View Single Post
  #5  
Old May 14th, 2008, 05:37 PM
diegodawn's Avatar
diegodawn diegodawn is offline
Palm Springs Member
 
Join Date: May 2008
Location: California
Posts: 10
Default

PALM SPRINGS - Several major retailers, including a large bookstore, movie theater and upscale restaurants are interested in leasing in the proposed $500 million to $650 million renovation of the Desert Fashion Plaza in downtown Palm Springs.


Barnes & Noble and a "major movie theater" have signed letters of intent to lease at the Museum Market Plaza, owner John Wessman told The Desert Sun on Wednesday.
Wessman submitted his latest plans to a joint meeting of the Palm Springs City Council and Planning Commission.
He proposes turning the defunct 16-acre Desert Fashion Plaza site into what he calls a thriving lifestyle center, complete with up to 955 condos, as many as 620 hotel rooms and up to 400,000 square feet of retail.
The space would be distributed on a sliding scale, so fewer condos could mean near the high estimate for hotel rooms and retail space, and vice versa.
The buildings would range from 15 to 79 feet high and would be completed in phases, with the first phase along Palm Canyon Drive expected by the end of 2010.
The center would include a public plaza with palm trees and places to sit and relax, office space, a pharmacy, bookstore, condos, and lots of shops and restaurants.
Wessman said he has been ready to move forward and has submitted three or four plans since he purchased the property in December 2001.
Mayor Steve Pougnet countered that, saying Wessman has never submitted a "specific plan."
"If you don't have a project that is economically feasible, it's not going to happen," Wessman told The Desert Sun before the meeting.
The near-empty mall is seen as a hurdle to the revitalization of downtown.
National retailers have nowhere to set up shop and local merchants won't survive without thriving stores, officials said.
Many believe bringing people to live in downtown, along with a public central plaza, a movie theater, bookstore, pharmacy and hotel will help bring life to the area.
"I remember being able to walk through the Hyatt into the mall, then they closed it and it's been an eyesore ever since," said Justin Ummel of Palm Springs.
"That's a whole lot of space that could bring business to Palm Springs," he said. "And it would be nice to go inside and shop around, especially during the summer."
A new street connecting the Palm Springs Art Museum to the Palm Springs Convention Center is something city officials have been working on since the early 1990s, Councilman Chris Mills said earlier this week.
Wessman said he is not sure at this time how much money he might ask for from the city's Community Redevelopment Agency.
"People keep asking me that, even the city," Wessman said.
He also is not sure exactly how many homes or shops would be built.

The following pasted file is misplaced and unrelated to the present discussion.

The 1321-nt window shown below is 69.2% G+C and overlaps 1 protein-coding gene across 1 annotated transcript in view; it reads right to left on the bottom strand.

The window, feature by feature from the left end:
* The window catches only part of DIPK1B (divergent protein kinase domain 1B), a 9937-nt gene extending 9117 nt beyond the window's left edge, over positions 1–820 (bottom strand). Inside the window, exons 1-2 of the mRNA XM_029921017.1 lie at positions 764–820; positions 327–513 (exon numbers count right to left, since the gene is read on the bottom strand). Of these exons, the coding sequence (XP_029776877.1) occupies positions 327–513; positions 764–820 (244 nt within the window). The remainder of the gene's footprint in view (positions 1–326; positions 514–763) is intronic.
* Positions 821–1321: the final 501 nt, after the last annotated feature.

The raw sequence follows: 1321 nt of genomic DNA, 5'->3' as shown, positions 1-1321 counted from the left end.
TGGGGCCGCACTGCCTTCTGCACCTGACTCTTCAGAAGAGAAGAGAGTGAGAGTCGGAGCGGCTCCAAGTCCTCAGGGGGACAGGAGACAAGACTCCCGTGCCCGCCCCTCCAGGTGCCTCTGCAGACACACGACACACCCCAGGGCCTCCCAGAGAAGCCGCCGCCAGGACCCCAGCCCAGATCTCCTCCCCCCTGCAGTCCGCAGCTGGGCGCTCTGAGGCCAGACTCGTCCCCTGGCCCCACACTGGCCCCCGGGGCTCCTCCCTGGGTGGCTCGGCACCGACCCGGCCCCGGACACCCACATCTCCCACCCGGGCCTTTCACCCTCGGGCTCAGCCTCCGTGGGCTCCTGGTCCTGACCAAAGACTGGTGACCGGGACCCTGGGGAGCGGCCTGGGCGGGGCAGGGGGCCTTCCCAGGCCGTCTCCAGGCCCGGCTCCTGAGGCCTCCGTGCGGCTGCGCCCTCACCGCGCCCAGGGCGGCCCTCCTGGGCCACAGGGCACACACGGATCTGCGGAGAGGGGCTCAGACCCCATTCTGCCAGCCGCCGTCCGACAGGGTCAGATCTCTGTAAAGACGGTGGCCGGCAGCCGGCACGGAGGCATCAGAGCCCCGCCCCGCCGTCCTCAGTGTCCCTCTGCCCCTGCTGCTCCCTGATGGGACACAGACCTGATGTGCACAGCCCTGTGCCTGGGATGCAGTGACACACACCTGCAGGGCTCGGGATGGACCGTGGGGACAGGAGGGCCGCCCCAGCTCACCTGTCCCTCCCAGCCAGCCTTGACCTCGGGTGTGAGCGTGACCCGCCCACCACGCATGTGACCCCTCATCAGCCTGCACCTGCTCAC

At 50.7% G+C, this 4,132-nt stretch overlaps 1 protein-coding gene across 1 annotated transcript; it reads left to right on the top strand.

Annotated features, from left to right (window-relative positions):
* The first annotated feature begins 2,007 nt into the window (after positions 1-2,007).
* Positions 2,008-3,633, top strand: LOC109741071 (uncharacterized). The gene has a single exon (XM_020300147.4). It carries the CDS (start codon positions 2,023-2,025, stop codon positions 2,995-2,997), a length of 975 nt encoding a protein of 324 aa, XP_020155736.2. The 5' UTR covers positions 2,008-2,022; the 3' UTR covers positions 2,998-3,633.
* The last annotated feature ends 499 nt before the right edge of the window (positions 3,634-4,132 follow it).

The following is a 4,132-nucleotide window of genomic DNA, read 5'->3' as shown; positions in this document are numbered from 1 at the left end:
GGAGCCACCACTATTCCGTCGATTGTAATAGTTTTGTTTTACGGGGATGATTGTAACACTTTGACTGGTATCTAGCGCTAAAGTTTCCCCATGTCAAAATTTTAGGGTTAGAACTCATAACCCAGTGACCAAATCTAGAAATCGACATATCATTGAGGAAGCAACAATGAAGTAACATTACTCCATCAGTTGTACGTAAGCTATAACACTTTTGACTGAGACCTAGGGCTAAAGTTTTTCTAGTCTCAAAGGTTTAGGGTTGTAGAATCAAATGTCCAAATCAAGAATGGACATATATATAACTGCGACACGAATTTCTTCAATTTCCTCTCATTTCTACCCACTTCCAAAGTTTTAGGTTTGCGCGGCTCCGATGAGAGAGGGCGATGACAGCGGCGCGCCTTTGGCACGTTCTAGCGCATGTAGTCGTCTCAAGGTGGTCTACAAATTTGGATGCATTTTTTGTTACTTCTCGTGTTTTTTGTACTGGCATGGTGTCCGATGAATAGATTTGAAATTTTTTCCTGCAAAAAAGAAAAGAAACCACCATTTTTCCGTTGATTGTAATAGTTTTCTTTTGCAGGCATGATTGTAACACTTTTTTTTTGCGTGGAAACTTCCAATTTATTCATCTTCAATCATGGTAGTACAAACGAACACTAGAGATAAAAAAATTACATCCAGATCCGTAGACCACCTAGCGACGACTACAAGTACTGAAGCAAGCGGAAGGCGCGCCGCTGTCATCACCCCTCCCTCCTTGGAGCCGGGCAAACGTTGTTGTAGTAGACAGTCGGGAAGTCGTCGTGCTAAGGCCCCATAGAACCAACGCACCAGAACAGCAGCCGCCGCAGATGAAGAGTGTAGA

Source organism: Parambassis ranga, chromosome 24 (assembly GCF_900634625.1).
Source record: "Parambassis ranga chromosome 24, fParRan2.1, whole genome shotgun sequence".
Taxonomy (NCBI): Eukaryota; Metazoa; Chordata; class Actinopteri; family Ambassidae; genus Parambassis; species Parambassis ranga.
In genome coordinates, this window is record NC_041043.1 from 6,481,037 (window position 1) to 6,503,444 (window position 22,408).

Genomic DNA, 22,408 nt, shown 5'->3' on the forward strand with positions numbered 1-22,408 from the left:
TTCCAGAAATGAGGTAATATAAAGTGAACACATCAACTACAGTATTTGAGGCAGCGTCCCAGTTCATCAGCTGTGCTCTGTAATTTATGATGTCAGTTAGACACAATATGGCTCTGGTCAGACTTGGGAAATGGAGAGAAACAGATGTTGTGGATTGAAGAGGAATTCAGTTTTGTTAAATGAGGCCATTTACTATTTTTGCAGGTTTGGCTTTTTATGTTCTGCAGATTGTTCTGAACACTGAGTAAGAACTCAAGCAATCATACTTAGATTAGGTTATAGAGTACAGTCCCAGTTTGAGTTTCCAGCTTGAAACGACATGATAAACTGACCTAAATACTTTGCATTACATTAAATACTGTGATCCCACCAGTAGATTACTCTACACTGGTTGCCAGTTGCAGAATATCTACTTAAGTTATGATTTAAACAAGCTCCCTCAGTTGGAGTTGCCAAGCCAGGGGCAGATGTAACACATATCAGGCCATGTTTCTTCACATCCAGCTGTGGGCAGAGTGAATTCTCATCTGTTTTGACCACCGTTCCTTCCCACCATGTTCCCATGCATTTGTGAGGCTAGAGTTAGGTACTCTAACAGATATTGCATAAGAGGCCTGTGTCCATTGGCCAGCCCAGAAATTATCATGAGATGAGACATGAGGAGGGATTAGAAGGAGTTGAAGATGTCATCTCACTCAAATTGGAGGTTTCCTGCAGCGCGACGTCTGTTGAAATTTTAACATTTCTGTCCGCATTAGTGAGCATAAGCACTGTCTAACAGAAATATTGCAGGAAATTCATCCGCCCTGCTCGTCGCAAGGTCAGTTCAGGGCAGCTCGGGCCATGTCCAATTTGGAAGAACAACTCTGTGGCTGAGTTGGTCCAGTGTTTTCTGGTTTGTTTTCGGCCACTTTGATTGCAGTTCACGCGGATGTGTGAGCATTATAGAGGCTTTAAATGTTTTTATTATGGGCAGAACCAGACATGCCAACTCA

The environmental review, which would start soon, would determine this, as well as the setbacks, exact height and other factors, Wessman said.
Condos would cost about $600 per square foot.
Wessman said he is not concerned about financing the project, which he estimates will cost $500 million to $650 million.
His vice president, Michael Braun, worked on Wall Street for 12 years and has access to certain funds, Wessman said.
Pougnet said the City Council will discuss the project again May 21 and June 4.
Mayor Pro Tem Ginny Foat said she was disappointed to see the mall deteriorate and stores leave in the late 1990s and early 2000s.
"We cannot continue with that hole in the middle of our downtown," she said.
Residents and local business owners agreed on Wednesday.
"What we have right now is a dead mall and the hotels and restaurants are the only things that bring tourism in this area," said Palm Springs resident Michael Anthony Montano, marketing director and owner of So. Cal Direct Media.
"I think revitalizing the mall would bring more tourism and businesses. It would also help bring more people, which would help the town's small businesses with the tremendous rent they're paying," he said.
"It's very hard for small businesses to profit out here when they're paying between $3,500 to $5,000 a month in rent."
Shaun Finley, a 15-year resident of Palm Springs, said he would love to see a Banana Republic, Pottery Barn and William Sonoma at the proposed revitalized mall.
"It'll bring more people here instead of making them go to Palm Desert," he said.


Read reactions to this story


Recommend (1)
Report Abuse

roxann wrote:
Much of what I saw last night I actually liked. But 60' means 60'; John Wessman was a driving force in the Downtown Guidelines committee which set that height. He was extremely well versed on the limits before he presented his proposal at Council. He understands setbacks, too.
I agree with much of what has been said by other posters; it is definitely time to move forward but there seems to be the sense here that once the project is approved, it we go up overnight. Dream on. Be prepared for at least five years of major disruption downtown to get this huge project near completion. That was why so many people were hoping for major renovations as opposed to a total tear-down. Nonetheless, it is time to proceed......within the limitations set by the General Plan.
5/1/2008 10:02:38 AM



5/1/2008 9:43:47 AM



Recommend (3)
Report Abuse

buzzyzpop wrote:
Great concept, small adjustments and go for it! Personally I'll miss the Town and Country center, we are losing more and more of our history. BUT, let this project get going. Timing would be perfect for the next economic boom. Just bulldoze DFP now, get moving. It's a great plan!
5/1/2008 8:33:59 AM
Recommend (3)
Report Abuse

kirschbaum wrote:
Small town appeal or ghost town appeal?! Misplaced nostalgia is not going to help PS prosper.
5/1/2008 7:47:44 AM
Reply With Quote